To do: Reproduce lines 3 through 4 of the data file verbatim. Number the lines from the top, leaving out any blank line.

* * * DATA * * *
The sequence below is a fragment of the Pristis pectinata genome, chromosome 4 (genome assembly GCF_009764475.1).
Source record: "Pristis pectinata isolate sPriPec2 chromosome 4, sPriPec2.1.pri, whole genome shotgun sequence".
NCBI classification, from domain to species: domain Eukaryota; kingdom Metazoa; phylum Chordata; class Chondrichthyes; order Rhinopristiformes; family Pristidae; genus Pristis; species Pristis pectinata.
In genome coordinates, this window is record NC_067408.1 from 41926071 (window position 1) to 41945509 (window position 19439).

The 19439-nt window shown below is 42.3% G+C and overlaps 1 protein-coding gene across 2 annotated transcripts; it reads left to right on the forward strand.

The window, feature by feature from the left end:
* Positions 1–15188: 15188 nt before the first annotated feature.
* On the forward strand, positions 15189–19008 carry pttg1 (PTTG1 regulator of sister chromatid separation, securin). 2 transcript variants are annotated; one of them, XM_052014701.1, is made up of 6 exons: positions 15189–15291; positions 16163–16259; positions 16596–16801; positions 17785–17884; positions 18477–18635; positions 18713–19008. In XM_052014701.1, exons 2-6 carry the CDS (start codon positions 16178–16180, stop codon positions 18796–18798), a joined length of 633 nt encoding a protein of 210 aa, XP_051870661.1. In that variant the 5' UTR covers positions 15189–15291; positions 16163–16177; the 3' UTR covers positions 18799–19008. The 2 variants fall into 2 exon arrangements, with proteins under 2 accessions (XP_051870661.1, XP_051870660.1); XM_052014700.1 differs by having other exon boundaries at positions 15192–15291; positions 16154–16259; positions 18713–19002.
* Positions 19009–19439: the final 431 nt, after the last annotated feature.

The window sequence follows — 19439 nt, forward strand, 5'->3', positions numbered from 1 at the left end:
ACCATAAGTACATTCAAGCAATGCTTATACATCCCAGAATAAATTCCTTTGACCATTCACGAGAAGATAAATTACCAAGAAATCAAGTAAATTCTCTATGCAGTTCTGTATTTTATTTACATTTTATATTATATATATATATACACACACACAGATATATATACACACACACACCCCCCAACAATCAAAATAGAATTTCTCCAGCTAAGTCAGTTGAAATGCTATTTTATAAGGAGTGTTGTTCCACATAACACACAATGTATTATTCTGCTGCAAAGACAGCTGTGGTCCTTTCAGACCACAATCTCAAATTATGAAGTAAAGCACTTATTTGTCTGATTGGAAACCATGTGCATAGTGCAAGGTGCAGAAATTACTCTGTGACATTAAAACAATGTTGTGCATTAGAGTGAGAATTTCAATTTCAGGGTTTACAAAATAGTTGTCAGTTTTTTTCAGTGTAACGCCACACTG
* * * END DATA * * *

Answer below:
NCBI classification, from domain to species: domain Eukaryota; kingdom Metazoa; phylum Chordata; class Chondrichthyes; order Rhinopristiformes; family Pristidae; genus Pristis; species Pristis pectinata.
In genome coordinates, this window is record NC_067408.1 from 41926071 (window position 1) to 41945509 (window position 19439).